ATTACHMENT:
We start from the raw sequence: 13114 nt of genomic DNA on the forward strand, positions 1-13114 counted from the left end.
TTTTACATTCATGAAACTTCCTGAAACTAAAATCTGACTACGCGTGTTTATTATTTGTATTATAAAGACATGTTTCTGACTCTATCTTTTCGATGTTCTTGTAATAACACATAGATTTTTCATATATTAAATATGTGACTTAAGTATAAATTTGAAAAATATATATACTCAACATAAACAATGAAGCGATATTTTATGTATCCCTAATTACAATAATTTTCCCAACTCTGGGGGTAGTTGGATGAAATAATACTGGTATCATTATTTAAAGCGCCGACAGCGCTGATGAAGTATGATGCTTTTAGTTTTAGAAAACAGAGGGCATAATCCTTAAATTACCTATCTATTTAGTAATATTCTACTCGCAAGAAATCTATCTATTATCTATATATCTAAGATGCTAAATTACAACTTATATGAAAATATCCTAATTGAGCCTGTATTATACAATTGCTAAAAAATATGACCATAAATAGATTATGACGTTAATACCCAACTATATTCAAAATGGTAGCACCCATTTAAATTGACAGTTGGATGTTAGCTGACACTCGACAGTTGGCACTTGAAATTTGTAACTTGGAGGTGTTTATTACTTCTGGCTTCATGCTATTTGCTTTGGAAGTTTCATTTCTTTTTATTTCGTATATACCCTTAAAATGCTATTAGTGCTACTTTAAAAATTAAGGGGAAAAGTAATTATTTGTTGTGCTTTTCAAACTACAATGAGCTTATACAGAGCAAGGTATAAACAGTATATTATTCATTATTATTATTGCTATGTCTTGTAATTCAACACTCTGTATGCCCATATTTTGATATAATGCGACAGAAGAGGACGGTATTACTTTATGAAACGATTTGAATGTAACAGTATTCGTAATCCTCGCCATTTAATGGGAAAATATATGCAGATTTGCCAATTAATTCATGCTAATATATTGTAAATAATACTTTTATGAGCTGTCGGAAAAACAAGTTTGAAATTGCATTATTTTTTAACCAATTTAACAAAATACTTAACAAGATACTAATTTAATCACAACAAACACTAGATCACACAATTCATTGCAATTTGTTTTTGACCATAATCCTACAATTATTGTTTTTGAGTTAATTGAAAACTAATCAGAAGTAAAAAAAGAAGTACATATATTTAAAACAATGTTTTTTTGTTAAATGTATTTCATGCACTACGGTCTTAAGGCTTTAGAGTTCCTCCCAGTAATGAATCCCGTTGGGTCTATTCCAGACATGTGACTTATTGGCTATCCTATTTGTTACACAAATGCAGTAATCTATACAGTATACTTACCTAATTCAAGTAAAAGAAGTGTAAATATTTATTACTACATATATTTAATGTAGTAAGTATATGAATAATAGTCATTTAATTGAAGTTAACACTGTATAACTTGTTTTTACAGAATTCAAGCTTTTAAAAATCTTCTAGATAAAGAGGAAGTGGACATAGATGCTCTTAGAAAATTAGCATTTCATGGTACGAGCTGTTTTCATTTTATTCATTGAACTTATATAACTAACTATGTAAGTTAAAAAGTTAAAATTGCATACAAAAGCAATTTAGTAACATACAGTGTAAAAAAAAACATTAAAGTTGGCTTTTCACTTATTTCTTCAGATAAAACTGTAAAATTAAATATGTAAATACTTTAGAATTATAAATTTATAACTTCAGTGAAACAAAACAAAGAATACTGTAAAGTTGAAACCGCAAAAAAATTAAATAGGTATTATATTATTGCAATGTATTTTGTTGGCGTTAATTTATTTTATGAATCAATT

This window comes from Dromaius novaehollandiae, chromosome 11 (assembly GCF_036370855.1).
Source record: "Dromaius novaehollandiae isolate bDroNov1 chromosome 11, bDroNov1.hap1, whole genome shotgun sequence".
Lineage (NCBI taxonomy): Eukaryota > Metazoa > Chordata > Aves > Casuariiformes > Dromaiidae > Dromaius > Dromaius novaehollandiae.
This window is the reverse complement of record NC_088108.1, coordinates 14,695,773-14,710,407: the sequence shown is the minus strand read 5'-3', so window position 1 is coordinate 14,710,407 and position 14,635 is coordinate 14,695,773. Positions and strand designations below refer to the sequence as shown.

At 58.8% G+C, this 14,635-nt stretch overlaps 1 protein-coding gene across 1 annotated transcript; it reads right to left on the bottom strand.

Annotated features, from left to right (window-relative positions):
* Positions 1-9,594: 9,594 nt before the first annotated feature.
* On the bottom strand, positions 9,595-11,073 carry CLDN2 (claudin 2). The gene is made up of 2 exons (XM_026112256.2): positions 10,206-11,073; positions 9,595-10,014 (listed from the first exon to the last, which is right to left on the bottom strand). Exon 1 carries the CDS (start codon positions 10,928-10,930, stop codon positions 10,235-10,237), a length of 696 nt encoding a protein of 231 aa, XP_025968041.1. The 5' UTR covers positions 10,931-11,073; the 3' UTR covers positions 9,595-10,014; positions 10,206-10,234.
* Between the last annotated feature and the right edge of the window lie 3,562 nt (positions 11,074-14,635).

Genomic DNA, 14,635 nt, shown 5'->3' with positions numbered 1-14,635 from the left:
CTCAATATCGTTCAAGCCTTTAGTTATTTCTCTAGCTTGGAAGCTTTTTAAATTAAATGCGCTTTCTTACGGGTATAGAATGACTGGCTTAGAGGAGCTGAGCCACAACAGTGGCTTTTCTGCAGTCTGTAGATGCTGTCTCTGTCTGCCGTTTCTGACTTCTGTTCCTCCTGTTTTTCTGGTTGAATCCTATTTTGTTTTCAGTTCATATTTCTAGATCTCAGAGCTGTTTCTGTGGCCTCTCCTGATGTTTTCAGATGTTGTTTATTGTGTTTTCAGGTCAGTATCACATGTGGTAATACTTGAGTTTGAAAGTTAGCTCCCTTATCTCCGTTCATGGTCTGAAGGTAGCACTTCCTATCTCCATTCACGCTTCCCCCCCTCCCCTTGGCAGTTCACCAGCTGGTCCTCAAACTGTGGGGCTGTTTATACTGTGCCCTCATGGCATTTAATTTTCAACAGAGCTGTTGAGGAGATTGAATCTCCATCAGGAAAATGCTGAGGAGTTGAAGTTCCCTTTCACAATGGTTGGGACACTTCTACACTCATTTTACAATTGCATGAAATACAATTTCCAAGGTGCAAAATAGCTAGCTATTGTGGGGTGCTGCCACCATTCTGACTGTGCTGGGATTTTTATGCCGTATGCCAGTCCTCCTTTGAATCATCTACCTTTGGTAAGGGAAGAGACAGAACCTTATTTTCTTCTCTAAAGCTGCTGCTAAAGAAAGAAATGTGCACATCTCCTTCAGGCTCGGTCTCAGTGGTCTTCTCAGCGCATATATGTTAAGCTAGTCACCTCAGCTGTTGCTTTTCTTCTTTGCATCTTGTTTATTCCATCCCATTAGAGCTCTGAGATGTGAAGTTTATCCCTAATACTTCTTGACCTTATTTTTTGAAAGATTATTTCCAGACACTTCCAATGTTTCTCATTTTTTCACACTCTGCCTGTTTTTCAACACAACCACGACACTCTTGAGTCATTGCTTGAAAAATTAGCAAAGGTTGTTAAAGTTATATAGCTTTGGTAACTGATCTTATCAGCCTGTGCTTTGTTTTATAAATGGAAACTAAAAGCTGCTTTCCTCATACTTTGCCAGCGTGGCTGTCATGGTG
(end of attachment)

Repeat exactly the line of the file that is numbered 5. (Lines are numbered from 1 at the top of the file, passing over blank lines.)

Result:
Lineage (NCBI taxonomy): Eukaryota > Metazoa > Chordata > Aves > Casuariiformes > Dromaiidae > Dromaius > Dromaius novaehollandiae.